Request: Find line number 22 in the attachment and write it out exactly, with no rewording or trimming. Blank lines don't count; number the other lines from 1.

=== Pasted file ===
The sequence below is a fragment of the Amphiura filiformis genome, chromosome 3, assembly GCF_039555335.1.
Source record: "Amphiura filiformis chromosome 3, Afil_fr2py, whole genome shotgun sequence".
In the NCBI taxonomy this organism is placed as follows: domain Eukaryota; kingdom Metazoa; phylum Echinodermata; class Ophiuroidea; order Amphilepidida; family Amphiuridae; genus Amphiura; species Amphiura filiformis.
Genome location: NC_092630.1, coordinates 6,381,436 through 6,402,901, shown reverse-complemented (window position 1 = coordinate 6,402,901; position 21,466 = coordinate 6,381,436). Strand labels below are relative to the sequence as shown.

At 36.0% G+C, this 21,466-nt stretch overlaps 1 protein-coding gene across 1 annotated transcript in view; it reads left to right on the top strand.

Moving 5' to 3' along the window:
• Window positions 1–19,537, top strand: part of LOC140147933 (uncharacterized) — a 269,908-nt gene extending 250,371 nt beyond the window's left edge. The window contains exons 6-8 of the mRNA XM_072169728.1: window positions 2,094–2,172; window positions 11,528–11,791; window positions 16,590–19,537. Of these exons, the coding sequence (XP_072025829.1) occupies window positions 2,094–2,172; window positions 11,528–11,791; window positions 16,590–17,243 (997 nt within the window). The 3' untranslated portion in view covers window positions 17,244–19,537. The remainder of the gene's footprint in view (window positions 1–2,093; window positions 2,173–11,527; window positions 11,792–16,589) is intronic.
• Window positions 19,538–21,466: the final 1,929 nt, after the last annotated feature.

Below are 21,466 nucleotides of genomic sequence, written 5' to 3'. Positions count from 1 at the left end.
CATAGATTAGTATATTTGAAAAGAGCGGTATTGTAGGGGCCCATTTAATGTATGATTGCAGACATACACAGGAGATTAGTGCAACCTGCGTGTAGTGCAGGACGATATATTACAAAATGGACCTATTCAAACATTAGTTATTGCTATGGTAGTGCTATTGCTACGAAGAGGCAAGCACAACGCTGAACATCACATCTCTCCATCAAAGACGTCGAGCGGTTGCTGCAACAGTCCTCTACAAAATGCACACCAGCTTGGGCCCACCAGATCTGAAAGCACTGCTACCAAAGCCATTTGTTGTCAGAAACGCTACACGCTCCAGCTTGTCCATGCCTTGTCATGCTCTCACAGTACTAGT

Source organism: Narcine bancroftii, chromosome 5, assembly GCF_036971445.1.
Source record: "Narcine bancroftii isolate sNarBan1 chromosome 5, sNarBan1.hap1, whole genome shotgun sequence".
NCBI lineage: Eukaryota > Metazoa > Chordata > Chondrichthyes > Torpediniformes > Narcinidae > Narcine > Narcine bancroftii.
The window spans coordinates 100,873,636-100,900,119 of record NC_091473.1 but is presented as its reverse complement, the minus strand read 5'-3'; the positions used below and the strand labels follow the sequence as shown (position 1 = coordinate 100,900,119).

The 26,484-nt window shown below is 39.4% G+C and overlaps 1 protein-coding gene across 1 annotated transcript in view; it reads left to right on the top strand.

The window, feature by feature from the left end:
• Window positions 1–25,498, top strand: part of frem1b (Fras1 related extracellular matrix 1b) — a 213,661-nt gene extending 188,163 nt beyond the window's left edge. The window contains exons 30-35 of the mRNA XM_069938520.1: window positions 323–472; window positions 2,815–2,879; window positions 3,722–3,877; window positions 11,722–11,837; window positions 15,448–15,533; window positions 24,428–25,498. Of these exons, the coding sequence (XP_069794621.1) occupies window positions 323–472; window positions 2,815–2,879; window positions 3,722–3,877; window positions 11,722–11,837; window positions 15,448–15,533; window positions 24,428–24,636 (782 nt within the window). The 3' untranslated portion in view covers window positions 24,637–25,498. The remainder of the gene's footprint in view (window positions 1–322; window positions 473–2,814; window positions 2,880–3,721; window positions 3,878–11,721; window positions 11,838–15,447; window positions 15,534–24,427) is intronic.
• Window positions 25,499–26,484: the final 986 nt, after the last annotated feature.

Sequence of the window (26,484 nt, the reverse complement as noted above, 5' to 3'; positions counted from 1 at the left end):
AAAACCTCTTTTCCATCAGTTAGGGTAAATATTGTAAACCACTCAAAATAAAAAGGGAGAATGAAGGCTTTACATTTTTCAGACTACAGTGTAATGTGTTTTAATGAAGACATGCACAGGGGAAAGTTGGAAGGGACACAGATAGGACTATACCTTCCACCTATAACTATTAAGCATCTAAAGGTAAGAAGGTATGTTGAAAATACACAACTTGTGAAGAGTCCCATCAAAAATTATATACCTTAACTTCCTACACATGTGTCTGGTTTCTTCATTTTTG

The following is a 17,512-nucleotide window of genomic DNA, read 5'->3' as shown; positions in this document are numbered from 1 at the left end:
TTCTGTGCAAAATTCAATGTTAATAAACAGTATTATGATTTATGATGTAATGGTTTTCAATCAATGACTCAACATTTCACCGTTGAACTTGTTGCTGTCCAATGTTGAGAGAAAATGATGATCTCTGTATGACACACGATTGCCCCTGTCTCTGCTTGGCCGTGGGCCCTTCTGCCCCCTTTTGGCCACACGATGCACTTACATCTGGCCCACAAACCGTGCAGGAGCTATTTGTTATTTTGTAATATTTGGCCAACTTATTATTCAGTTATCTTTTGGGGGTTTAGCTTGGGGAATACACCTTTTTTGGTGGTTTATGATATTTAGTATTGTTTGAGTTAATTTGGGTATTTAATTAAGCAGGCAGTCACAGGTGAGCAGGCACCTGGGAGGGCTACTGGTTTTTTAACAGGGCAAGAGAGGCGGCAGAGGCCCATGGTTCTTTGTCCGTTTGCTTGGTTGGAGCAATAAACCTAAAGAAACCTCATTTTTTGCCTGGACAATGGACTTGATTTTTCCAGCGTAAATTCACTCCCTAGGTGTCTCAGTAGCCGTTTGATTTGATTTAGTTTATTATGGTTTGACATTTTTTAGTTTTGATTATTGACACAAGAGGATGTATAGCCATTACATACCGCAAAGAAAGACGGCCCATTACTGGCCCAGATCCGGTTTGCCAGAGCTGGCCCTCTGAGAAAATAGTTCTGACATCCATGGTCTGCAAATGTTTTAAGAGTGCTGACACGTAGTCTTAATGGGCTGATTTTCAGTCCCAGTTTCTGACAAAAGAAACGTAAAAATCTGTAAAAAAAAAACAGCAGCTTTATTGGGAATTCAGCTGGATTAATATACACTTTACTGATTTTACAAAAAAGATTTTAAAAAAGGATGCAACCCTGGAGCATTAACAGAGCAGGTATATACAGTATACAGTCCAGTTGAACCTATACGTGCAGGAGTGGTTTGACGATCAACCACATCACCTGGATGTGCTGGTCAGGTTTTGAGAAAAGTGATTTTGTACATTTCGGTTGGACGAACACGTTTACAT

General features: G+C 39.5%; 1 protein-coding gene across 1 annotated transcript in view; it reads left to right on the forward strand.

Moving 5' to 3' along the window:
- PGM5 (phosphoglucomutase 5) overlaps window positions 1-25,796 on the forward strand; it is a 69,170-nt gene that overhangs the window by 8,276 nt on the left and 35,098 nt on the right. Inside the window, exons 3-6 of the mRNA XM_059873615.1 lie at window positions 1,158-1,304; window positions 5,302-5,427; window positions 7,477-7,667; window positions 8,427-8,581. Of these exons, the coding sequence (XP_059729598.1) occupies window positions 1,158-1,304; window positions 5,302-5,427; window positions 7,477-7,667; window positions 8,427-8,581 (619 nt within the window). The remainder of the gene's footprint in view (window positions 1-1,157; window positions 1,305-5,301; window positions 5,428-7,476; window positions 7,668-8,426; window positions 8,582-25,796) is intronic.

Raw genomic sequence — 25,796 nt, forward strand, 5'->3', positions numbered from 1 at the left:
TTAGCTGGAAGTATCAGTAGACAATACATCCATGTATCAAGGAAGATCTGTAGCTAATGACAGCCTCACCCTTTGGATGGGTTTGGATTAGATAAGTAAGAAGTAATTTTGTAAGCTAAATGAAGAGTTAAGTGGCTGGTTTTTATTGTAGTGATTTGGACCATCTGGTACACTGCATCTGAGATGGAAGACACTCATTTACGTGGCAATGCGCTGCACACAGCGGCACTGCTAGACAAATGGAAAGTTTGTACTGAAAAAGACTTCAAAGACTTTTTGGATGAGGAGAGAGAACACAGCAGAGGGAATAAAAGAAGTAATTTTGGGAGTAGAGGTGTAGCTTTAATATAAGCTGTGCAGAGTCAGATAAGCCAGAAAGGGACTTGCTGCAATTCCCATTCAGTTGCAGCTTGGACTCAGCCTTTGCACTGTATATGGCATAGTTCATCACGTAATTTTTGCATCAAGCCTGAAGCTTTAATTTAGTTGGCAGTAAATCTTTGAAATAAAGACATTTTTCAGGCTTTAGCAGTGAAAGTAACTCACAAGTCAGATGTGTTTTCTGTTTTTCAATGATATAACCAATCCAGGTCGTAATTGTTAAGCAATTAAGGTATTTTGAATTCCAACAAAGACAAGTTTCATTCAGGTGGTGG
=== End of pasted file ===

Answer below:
TTCTGTGCAAAATTCAATGTTAATAAACAGTATTATGATTTATGATGTAATGGTTTTCAATCAATGACTCAACATTTCACCGTTGAACTTGTTGCTGTCCAATGTTGAGAGAAAATGATGATCTCTGTATGACACACGATTGCCCCTGTCTCTGCTTGGCCGTGGGCCCTTCTGCCCCCTTTTGGCCACACGATGCACTTACATCTGGCCCACAAACCGTGCAGGAGCTATTTGTTATTTTGTAATATTTGGCCAACTTATTATTCAGTTATCTTTTGGGGGTTTAGCTTGGGGAATACACCTTTTTTGGTGGTTTATGATATTTAGTATTGTTTGAGTTAATTTGGGTATTTAATTAAGCAGGCAGTCACAGGTGAGCAGGCACCTGGGAGGGCTACTGGTTTTTTAACAGGGCAAGAGAGGCGGCAGAGGCCCATGGTTCTTTGTCCGTTTGCTTGGTTGGAGCAATAAACCTAAAGAAACCTCATTTTTTGCCTGGACAATGGACTTGATTTTTCCAGCGTAAATTCACTCCCTAGGTGTCTCAGTAGCCGTTTGATTTGATTTAGTTTATTATGGTTTGACATTTTTTAGTTTTGATTATTGACACAAGAGGATGTATAGCCATTACATACCGCAAAGAAAGACGGCCCATTACTGGCCCAGATCCGGTTTGCCAGAGCTGGCCCTCTGAGAAAATAGTTCTGACATCCATGGTCTGCAAATGTTTTAAGAGTGCTGACACGTAGTCTTAATGGGCTGATTTTCAGTCCCAGTTTCTGACAAAAGAAACGTAAAAATCTGTAAAAAAAAAACAGCAGCTTTATTGGGAATTCAGCTGGATTAATATACACTTTACTGATTTTACAAAAAAGATTTTAAAAAAGGATGCAACCCTGGAGCATTAACAGAGCAGGTATATACAGTATACAGTCCAGTTGAACCTATACGTGCAGGAGTGGTTTGACGATCAACCACATCACCTGGATGTGCTGGTCAGGTTTTGAGAAAAGTGATTTTGTACATTTCGGTTGGACGAACACGTTTACAT